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Charles Xv

CHARLES XV. (1826-1872), king of Sweden and Norway, eldest son of Oscar I., king of Sweden and Norway, and Josephine Beauharnais of Leuchtenberg, was born on the 3rd of May 1826. On the 19th of June 1850 he married Louisa, daughter of Prince Frederick of the Netherlands. He became regent on the 25th of September 1857, and king on the death of his father (8th of July 1859). As crown-prince, Charles's brusque and downright manners had led many to regard his future accession with some apprehension, yet he proved to be one of the most popular of Scandinavian kings and a constitutional ruler in the best sense of the word. His reign was remarkable for its manifold and far-reaching reforms. Sweden's existing communal law (1862), ecclesiastical law (1863) and criminal law (1864) were enacted appropriately enough under the direction of a king whose motto was: "Build up the land upon the laws!" Charles XV. also materially assisted De Geer (q.v.) to carry through his memorable reform of the constitution in 1863. Charles was a warm advocate of "Scandinavianism" and the political solidarity of the three northern kingdoms, and his warm friendship for Frederick VII., it is said, led him to give half promises of help to Denmark on the eve of the war of 1864, which, in the circumstances, were perhaps misleading and unjustifiable. In view, however, of the unpreparedness of the Swedish army and the difficulties of the situation, Charles was forced to observe a strict neutrality. He died at Malmö on the 18th of September 1872. Charles XV. was highly gifted in many directions. He attained to some eminence as a painter, and his Digte show him to have been a true poet. He left but one child, a daughter, Louisa Josephina Eugenia, who in 1869 married the crown-prince Frederick of Denmark.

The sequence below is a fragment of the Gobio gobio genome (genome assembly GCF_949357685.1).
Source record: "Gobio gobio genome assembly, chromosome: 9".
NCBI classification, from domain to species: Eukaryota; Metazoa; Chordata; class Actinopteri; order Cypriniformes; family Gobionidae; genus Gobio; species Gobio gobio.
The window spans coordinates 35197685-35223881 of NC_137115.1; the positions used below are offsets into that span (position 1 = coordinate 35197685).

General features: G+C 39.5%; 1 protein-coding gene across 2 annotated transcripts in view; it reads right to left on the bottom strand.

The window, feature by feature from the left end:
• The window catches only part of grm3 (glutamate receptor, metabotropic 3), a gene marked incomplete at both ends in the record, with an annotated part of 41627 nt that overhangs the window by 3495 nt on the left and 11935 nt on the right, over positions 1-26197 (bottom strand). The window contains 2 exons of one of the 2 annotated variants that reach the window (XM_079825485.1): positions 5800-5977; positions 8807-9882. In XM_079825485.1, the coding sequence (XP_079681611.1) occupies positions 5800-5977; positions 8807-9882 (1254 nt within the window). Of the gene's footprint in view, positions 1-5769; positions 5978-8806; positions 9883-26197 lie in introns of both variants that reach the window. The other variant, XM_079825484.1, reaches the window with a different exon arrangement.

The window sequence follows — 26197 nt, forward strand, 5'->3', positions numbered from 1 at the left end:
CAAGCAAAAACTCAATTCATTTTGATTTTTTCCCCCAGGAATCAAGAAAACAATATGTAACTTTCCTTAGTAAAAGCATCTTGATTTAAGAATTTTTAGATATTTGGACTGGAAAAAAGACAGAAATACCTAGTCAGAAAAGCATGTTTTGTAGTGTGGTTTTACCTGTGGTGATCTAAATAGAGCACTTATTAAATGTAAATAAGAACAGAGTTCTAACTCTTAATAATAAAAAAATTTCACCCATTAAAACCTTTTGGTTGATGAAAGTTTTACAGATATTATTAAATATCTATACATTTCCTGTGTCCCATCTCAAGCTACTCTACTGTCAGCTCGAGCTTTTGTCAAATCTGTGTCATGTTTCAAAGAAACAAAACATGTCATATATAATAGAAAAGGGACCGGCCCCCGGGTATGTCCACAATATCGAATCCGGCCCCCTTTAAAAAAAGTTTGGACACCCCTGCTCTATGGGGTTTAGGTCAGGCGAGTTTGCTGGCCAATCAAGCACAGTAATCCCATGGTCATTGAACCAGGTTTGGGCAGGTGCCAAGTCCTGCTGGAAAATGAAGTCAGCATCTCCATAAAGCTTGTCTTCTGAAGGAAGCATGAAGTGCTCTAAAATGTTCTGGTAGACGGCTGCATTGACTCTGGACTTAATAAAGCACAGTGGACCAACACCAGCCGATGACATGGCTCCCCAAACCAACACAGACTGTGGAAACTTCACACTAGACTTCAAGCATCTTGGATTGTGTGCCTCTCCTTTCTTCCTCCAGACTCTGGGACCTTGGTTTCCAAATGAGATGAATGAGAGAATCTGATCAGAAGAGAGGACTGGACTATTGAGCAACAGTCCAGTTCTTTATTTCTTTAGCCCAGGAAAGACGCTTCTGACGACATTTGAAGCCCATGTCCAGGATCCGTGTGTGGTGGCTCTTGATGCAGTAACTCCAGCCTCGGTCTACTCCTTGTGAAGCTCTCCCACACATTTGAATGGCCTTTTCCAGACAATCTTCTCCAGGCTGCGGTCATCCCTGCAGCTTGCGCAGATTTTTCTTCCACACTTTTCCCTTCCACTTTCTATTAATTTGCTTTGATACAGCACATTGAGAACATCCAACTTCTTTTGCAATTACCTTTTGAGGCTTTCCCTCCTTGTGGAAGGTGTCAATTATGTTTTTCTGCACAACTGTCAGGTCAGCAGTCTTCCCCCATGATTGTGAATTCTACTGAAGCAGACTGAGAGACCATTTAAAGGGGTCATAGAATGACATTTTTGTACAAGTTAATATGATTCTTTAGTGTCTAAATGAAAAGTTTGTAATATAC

See Cecilia Bååth-Holmberg, Carl XV., som enskild man, konung och konstnär (Stockholm, 1891); Yngvar Nielsen, Det norske og svenske Kongehus fra 1818 (Christiania, 1883).

(R. N. B.)

Note - this article incorporates content from Encyclopaedia Britannica, Eleventh Edition, (1910-1911)

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